Pulaskian brings concerns over town’s image to council
A Pulaski attorney approached council last week over concerns for the town’s image.
Marc LeBlanc said he had been a resident of the town for a number of years, and that he knows that image is a very important thing to the town.
“We’re trying to portray the town as a good place to live,” LeBlanc noted. “Or a good place to move to if you are retiring. A thriving community and a caring community.”
He said, however, the thing that concerns him is the image that Pulaski is actually portraying “is a little bit different.”
He offered three examples of his concerns.
“The planters at the courthouse – lots of people come to this courthouse. What do they see when they get there? There are planters that used to look very nice. I don’t know what happened to the one right by Washington Avenue and Third Street. It looks like a truck just mowed it down,” LeBlanc stated.
Another example he mentioned was trash – drink cans, COVID masks, a dirty diaper, food wrappers, etc.
“I live on the southeast side of town. I’m supposed to mow to the road, but before I do I have to go through and look for broken glass and cans. That’s the issue.”
“Wherever there are a lot of people walking we need to place trash cans,” he said.
Thirdly, he discussed the tall brick building on East Main Street owned by Appalachian Power, which is surrounded by a chain link fence.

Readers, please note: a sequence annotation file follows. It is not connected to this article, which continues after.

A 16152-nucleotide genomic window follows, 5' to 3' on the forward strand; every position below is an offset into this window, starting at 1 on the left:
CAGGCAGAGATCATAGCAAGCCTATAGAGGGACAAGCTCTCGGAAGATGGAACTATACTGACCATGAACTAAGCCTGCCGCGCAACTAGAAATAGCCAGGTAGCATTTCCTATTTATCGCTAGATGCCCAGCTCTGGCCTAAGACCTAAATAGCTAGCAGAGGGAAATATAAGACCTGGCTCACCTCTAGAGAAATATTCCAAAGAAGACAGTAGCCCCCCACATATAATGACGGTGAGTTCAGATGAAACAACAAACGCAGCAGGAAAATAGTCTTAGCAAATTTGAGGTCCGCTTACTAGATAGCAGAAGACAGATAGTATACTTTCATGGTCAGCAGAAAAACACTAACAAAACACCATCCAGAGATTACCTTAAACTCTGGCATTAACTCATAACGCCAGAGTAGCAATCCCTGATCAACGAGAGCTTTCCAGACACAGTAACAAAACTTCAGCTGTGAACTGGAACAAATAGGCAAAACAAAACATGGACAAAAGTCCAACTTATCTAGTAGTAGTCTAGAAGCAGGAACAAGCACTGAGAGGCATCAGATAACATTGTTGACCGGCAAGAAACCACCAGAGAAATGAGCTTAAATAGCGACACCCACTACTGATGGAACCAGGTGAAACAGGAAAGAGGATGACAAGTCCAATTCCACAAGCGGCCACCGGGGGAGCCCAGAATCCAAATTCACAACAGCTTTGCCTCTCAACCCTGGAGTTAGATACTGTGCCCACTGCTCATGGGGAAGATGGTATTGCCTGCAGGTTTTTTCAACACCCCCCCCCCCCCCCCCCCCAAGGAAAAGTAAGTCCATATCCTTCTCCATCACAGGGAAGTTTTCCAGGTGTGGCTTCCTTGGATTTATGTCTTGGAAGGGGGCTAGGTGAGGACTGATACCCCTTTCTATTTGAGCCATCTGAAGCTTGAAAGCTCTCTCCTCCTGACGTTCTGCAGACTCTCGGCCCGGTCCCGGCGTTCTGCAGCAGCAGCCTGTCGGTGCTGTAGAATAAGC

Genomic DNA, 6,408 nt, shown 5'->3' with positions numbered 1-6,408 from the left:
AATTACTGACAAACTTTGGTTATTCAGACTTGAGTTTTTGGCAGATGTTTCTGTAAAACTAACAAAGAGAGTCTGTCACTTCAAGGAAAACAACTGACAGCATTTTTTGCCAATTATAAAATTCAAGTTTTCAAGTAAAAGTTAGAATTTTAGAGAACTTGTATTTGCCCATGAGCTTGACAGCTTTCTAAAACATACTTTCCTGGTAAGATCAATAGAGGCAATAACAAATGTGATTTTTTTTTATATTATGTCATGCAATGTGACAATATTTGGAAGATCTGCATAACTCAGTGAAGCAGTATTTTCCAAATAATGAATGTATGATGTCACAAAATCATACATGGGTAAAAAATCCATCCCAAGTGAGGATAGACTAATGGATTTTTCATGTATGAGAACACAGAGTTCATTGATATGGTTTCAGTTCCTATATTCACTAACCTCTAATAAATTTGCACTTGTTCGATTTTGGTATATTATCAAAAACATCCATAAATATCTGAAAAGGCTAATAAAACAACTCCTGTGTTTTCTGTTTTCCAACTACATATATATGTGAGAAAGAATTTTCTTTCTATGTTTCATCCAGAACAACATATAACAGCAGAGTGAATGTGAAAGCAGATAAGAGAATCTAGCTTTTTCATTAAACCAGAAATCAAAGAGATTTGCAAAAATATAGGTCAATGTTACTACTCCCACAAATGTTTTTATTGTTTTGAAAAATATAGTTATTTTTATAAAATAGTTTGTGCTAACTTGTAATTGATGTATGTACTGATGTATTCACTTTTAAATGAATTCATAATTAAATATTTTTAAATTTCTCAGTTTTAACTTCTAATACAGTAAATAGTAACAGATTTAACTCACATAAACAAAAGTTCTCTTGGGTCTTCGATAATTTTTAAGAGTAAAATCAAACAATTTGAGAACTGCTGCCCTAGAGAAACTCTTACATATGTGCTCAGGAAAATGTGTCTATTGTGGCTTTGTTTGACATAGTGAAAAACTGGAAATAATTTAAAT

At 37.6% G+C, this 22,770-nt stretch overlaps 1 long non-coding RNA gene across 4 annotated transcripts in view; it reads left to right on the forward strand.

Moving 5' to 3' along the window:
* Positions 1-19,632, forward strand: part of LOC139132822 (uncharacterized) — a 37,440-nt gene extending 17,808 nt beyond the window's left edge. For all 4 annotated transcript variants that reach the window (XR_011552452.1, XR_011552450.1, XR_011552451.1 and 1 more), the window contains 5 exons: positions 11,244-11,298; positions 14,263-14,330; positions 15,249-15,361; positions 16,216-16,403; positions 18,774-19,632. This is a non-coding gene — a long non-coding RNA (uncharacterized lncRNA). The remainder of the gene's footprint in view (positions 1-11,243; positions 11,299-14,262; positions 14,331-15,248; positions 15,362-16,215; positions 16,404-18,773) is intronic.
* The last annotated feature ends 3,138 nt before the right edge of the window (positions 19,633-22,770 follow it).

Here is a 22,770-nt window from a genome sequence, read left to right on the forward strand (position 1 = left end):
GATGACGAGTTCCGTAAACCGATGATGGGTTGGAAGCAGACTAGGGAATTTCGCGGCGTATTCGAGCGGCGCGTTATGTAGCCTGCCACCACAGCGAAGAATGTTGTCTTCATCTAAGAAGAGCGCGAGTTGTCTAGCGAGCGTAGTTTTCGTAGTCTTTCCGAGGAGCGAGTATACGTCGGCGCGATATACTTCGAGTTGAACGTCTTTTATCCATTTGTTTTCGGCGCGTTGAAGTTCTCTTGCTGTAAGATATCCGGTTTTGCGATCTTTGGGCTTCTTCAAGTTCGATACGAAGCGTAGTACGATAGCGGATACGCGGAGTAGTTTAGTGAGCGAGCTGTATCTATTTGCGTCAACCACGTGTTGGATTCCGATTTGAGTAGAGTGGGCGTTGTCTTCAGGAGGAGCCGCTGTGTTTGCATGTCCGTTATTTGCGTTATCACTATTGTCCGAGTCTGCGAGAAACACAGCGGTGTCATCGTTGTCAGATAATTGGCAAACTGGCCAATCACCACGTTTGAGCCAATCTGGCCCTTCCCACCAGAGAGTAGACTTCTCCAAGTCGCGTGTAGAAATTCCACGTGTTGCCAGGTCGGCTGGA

“I don’t know what it would take to turn that eyesore into pickle ball courts. Pavement, a little paint, nets – that’s it,” he suggested.
He noted he didn’t know the feasibility of such an idea.
“It’s just image – what image do we want people to have who come to visit this town. Most of it is good, but the bad is just really easy to take care of and resolve,” LeBlanc told council.
Burcham explained to LeBlanc the parking lot at Washington and Third is owned by the county.
“I’ve seen the conditions you have mentioned and have spoken to the county administrator and, with council’s permission I have offered to take over that lot so the town can maintain it and improve its image,” Burcham said.
She noted the document to cause the transfer of ownership of the lot is in the works.
As far as trash cans, Burcham said the town would take a look at the situation.
“We’re also looking at some other streetscape amenities in the downtown because I would agree with you wholeheartedly about our image,” Burcham said.
She added there had been discussions about pickle ball, but the town is looking at the possibility of taking one of the town’s tennis courts that is not being used and converting it to a pickle ball court.
As for the East Main property LeBlanc mentioned, Burcham said it would take a significant amount of remediation work before it could be used.
“We just went through that on a site on First Street for skateboard and basketball courts. We spent several hundred thousand of dollars of federal money digging out a certain amount of soil before we encapsulate it with the concrete, and there are significant environmental issues with the site you mentioned,” Burcham told LeBlanc.